The buildings home to the city's guilds are all along Pikk Street. It is easy to see the importance of this main street linking the two most important places in a medieval city, the harbour and Town Hall square. The mercantile and guild houses along the street stretching from the Great Coast gate have characteristic gables and warehouse lofts, such as the Three Sisters .
Directly across from the Church of the Holy Spirit is the Great Guild, the number on the Gothic gable refers to its date of construction, 141O. The building used by wealthy merchants and ship owners has retained its original exterior appearance. The metal knockers from 1430 are rare examples of Estonia's medieval bronze-working. The one on the right bears a Latin inscription, "A.D. 1430. Glory to Christ the Lord. Come in Peace.; on the left side, Low German, reading, "God Bless All Who Reside In and Enter This House': The silver cross on a red feld that adorns the facade is the city coat of arms and the Great Guild's seal as well; only guild members could become aldermen. The Guild closed in 1920. Two lunette paintings from the 19th century are extant;one depicts the beginning of the Reformation in Tallinn (T. A. Sprengel) and the other the May King entering Tallinn (L. von Petzold).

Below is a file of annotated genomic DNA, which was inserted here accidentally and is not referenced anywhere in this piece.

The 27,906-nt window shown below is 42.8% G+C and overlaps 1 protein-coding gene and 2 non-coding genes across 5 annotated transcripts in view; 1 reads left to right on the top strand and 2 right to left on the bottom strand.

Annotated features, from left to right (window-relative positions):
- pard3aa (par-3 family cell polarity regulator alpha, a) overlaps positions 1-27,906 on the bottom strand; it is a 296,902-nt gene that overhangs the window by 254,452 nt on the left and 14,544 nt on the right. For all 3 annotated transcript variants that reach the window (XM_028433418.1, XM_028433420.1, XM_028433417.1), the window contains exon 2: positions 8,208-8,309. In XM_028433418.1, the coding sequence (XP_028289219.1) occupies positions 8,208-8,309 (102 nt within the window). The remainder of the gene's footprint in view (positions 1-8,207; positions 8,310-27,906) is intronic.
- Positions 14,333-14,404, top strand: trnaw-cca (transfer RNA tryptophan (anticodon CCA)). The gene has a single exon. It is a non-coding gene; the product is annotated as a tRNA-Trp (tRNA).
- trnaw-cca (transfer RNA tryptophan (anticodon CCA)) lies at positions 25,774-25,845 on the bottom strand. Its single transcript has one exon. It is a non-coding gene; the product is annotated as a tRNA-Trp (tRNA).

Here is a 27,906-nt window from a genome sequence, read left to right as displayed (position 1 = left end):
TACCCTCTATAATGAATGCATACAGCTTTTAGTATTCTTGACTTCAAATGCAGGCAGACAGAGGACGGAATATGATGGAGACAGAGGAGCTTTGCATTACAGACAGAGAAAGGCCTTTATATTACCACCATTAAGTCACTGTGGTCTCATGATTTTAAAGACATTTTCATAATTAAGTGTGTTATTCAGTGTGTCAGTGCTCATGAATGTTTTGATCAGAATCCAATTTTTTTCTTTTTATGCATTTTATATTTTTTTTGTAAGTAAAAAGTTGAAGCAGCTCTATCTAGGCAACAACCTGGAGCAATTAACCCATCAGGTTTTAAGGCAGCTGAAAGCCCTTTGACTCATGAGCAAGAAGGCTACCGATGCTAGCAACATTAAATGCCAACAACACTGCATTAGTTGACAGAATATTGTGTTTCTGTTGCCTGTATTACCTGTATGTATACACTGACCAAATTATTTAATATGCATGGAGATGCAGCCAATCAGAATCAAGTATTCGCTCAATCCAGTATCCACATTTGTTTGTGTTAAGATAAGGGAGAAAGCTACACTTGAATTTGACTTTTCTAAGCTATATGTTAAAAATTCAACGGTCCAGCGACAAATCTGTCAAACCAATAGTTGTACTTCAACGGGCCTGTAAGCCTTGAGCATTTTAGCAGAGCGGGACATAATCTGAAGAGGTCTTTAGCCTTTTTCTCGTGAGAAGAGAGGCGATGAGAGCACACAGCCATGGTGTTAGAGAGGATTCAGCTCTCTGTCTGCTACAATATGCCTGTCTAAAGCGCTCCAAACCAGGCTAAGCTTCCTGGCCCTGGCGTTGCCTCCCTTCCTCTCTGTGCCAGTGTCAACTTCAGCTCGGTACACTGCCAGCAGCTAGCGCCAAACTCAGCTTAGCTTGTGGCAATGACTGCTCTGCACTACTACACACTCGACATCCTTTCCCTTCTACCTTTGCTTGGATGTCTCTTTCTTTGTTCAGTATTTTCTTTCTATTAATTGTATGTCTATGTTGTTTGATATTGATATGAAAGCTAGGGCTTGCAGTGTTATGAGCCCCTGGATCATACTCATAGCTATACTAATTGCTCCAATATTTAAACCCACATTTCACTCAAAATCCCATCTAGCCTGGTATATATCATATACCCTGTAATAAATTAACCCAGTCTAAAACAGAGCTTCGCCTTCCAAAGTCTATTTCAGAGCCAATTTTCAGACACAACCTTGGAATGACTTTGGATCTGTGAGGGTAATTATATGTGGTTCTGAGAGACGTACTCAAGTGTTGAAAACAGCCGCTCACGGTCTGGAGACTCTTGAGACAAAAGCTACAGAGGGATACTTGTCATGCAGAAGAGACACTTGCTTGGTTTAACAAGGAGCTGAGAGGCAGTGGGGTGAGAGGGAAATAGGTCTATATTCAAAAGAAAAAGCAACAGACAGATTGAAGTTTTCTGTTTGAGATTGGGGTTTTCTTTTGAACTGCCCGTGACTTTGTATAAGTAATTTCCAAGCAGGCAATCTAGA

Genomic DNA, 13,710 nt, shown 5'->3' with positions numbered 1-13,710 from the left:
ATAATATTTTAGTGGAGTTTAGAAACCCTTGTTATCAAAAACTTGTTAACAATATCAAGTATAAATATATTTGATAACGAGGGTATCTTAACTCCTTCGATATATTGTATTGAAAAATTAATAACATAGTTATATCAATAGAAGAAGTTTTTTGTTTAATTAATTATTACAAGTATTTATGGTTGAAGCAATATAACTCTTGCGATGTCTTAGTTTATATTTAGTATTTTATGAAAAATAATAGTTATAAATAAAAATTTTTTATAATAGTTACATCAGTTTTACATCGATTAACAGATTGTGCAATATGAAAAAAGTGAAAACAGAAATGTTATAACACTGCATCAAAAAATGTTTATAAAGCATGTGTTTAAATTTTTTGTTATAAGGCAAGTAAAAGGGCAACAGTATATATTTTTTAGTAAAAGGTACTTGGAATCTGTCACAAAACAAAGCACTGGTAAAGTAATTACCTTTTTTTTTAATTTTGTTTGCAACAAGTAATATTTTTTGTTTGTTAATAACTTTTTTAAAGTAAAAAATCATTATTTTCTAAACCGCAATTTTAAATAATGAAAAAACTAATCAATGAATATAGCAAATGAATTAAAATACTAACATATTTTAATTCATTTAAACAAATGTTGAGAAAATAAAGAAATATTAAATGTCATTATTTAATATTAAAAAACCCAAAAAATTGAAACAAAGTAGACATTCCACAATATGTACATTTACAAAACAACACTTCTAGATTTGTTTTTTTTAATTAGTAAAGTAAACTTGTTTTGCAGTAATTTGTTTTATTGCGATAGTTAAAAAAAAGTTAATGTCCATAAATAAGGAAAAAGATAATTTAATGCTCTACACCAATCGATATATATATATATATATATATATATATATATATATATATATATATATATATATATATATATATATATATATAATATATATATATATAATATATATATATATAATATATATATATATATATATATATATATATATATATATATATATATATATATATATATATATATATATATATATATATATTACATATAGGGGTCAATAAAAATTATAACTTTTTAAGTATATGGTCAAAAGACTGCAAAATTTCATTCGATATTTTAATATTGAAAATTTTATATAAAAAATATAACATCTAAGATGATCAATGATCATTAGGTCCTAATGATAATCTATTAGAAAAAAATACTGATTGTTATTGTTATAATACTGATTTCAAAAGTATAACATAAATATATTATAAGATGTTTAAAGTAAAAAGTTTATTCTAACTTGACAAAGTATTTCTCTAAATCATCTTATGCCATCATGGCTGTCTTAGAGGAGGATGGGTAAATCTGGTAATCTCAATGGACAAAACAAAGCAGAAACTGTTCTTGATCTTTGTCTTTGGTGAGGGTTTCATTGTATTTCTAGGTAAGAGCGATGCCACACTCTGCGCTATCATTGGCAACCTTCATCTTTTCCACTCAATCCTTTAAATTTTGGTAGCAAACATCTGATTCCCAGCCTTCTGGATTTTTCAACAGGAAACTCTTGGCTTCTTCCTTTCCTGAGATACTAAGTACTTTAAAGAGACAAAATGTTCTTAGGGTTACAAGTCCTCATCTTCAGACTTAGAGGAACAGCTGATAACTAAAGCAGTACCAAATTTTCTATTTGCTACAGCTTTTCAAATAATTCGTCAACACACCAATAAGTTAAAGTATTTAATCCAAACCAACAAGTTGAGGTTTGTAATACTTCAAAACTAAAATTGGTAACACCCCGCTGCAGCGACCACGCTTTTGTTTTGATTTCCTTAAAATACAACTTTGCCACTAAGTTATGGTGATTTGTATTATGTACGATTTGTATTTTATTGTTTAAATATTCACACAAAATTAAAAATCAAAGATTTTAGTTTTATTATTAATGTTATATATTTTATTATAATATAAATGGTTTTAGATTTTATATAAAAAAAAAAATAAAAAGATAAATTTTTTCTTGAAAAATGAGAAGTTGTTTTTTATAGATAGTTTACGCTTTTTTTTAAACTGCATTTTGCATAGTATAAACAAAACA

The Estonian History Museum is now located in the Great Guild house.
The 19th century Tudor-inspired facade of Canute’s Guild is graced by the figures of Martin Luther and St. Canute. The guild founded in the 13th and 14 centuries included German manual labourers as well as merchants. The Guild was closed in 1920.
Next door is the St.Olaf Guild also from the 13th and 14th centuries, which was open to Estonians. The members, manual labourers, were forbidden to wear silk, velvet and taffeta clothing, as well as fine leather and jewelry, that right was reserved by German merchants. A depiction of the patron saint Olaf appears on the gable, the heraldry of the Burchardts and von zur Muhlen on the facade: The guild was closed in the 17th century.